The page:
The Texas governor’s race has always been an interesting one. From Kinky Friedman, country musician turned politician, to Tony Sanchez, who spent $60 million of his own money only to lose handily to current governor Rick Perry, the saying holds true: “Everything is bigger in Texas.” This election cycle seems to be no exception.
One of the front-runners in the Republican primary is Texas’ longest-serving governor, Rick Perry. Elected lieutenant governor in 1998, Perry became governor when George W. Bush was elected president in 2000. Perry has served four terms in the Texas House of Representatives and as Texas commissioner of agriculture. Endorsed by former Alaska governor Sarah Palin, Perry enjoys a 10-point lead as of Monday, according to Rasmussen Reports.
Another major contender for the seat is senior senator Kay Bailey Hutchison. Currently the highest-ranking Republican woman in Congress, Hutchison has also served in the Texas House of Representatives and as state treasurer. Serving as senator since 1993, Hutchison is the first and only female senator to represent Texas. Hutchison has been endorsed by, among others, former vice president Dick Cheney and the Texas Farm Bureau.
Although Perry and Hutchison are certainly powerhouses in Texas politics, Debra Medina, a longtime activist and businesswoman, has been gaining steam. Along with serving as Republican chairwoman of Wharton County, Medina has also served as the interim state coordinator for Campaign for Liberty, a grassroots organization founded by Ron Paul. Medina has also publicly advocated secession, and “she says she won’t rule out pulling a page out of Civil War history with a move to secede from the nation,” according to the Dallas Morning News.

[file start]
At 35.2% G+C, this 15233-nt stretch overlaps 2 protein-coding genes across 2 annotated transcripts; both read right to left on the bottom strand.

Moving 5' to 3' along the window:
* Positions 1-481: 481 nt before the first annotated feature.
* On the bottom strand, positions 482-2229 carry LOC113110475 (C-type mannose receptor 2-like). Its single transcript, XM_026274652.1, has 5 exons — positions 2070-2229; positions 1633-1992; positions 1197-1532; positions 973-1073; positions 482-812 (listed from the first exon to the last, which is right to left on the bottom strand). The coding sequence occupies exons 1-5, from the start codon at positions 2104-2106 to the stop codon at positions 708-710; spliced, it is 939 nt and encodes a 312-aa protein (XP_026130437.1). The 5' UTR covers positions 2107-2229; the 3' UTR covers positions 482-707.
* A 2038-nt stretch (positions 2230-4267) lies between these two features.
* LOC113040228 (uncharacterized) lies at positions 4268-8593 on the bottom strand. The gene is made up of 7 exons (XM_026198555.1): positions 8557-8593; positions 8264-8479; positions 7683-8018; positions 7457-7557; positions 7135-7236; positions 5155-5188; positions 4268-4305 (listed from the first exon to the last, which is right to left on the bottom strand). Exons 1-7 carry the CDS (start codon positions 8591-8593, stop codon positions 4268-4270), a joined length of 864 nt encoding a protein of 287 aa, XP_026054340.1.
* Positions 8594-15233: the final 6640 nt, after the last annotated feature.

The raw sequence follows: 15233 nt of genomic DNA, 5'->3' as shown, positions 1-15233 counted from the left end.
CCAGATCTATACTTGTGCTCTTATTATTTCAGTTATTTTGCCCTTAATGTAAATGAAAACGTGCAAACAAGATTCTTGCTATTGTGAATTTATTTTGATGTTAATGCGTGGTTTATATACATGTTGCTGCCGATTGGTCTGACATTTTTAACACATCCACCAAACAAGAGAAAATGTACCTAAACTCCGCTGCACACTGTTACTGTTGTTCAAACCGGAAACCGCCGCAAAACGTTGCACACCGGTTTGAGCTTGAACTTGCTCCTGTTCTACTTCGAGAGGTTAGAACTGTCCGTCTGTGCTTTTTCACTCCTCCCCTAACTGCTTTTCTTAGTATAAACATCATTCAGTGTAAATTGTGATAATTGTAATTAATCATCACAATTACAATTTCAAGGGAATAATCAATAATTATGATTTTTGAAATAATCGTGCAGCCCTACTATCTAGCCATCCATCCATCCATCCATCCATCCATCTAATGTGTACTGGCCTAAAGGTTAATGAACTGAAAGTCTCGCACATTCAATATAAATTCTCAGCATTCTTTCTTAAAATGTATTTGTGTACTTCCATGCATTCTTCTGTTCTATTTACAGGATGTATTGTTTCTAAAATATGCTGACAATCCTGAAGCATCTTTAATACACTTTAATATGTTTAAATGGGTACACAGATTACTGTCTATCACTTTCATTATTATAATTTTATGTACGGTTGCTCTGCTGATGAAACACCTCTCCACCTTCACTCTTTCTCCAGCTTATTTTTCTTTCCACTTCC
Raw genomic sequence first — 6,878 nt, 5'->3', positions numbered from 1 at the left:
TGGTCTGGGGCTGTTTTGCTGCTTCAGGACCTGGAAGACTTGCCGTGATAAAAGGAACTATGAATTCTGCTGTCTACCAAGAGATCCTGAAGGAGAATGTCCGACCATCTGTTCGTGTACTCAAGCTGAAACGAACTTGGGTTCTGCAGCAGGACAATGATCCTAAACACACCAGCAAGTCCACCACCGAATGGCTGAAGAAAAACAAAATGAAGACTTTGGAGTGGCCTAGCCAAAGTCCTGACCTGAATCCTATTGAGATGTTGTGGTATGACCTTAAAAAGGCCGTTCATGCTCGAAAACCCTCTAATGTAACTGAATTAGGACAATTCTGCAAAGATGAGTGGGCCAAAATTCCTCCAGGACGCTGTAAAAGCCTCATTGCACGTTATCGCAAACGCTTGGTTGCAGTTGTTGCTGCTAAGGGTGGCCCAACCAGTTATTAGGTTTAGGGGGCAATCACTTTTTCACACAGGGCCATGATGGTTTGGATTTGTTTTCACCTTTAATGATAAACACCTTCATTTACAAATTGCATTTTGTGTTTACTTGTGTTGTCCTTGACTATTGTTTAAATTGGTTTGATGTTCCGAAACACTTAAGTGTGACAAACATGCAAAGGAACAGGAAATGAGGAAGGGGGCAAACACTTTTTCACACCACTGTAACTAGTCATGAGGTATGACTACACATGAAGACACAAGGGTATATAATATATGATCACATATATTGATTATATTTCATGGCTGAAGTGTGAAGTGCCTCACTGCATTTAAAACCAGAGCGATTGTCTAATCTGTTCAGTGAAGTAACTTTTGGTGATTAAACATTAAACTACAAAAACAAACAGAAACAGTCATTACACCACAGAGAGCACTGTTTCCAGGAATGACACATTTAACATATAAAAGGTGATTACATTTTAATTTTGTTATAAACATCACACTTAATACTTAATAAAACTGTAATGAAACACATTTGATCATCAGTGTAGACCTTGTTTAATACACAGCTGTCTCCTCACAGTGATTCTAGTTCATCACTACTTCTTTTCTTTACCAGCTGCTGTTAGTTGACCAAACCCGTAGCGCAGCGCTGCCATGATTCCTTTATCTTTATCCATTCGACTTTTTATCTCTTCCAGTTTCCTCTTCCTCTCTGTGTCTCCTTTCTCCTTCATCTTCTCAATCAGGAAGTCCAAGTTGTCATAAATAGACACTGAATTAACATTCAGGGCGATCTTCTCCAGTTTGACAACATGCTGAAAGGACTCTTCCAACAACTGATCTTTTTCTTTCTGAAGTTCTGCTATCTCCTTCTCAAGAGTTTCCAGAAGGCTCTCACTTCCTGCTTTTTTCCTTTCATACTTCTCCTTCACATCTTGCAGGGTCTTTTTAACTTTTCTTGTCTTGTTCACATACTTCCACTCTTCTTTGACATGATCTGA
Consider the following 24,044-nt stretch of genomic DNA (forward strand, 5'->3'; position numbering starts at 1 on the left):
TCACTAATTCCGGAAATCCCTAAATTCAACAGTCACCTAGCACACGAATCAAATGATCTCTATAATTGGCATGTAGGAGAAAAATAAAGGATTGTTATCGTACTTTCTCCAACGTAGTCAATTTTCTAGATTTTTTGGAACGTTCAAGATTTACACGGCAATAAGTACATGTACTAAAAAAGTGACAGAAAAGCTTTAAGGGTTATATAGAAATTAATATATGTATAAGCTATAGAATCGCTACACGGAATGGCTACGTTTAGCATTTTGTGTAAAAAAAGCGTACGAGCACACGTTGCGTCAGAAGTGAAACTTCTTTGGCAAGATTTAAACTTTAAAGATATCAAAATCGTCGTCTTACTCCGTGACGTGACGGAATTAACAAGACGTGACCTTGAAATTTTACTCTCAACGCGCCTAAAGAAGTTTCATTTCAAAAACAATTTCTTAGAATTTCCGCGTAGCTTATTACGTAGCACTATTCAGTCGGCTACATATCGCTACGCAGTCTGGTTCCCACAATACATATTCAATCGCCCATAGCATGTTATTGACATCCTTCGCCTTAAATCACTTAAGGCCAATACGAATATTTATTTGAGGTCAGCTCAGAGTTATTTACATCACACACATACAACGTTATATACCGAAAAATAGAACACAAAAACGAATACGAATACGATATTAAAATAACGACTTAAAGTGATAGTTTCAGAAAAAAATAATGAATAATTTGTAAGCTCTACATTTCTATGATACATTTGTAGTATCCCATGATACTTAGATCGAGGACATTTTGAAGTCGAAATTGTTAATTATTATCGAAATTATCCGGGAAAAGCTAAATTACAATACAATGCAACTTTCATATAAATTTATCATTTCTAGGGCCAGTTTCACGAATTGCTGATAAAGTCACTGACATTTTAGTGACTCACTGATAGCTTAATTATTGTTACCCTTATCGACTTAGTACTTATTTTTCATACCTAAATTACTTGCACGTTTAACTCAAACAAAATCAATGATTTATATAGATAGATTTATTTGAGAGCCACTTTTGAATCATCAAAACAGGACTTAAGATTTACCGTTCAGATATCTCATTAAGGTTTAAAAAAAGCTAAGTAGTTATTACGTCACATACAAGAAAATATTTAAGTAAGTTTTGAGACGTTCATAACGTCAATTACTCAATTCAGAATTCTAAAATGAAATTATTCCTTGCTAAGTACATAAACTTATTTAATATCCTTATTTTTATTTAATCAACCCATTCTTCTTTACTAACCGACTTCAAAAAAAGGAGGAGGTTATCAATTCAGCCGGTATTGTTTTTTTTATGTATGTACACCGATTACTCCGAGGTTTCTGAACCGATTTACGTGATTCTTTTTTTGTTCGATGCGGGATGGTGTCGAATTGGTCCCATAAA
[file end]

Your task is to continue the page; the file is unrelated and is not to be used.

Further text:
Whoever moves into the governor’s mansion will preside over a statewide redistricting process after the 2010 census. According to estimates, Texas could gain as many as four congressional seats. Although the state legislature will draw the new map, the governor will have to chance to veto, which gives him or her considerable power. Should a Democrat win, he or she would be the first in 20 years to preside as governor during a redistricting process.
While the race for governor is always a spectacle, the office itself is a limited one. Presiding over a legislature that meets only every two years, the office of Texas governor is relatively weak compared to that in other states. The governor is able to make appointments to major offices, including vacated U.S. Senate seats and the judiciary. Among other powers, the Texas governor is able to grant pardons and is able to call special sessions of the legislature.
With regard to higher education, the governor is able to submit, and therefore greatly influence, the budget for each fiscal year. In recent years, the governor “vetoed $36 million in state spending on higher-education projects and $154 million for employee benefits at community colleges,” according to the Chronicle of Higher Education. However, the governor appropriated funds to the Texas Higher Education Agency Board totaling $766.8 million for the 2008-09 biennium, “a 550.4 percent increase from the $117.9 million for the 1998-99 biennium” according to the governor’s Web site.
With so much at stake, it is of the utmost importance students inform themselves of the candidates and the issues. Another debate for the Republican primary is scheduled for Jan. 29, and all three candidates will be present. The primary election is March 2, and it is certain to go down in Texas history.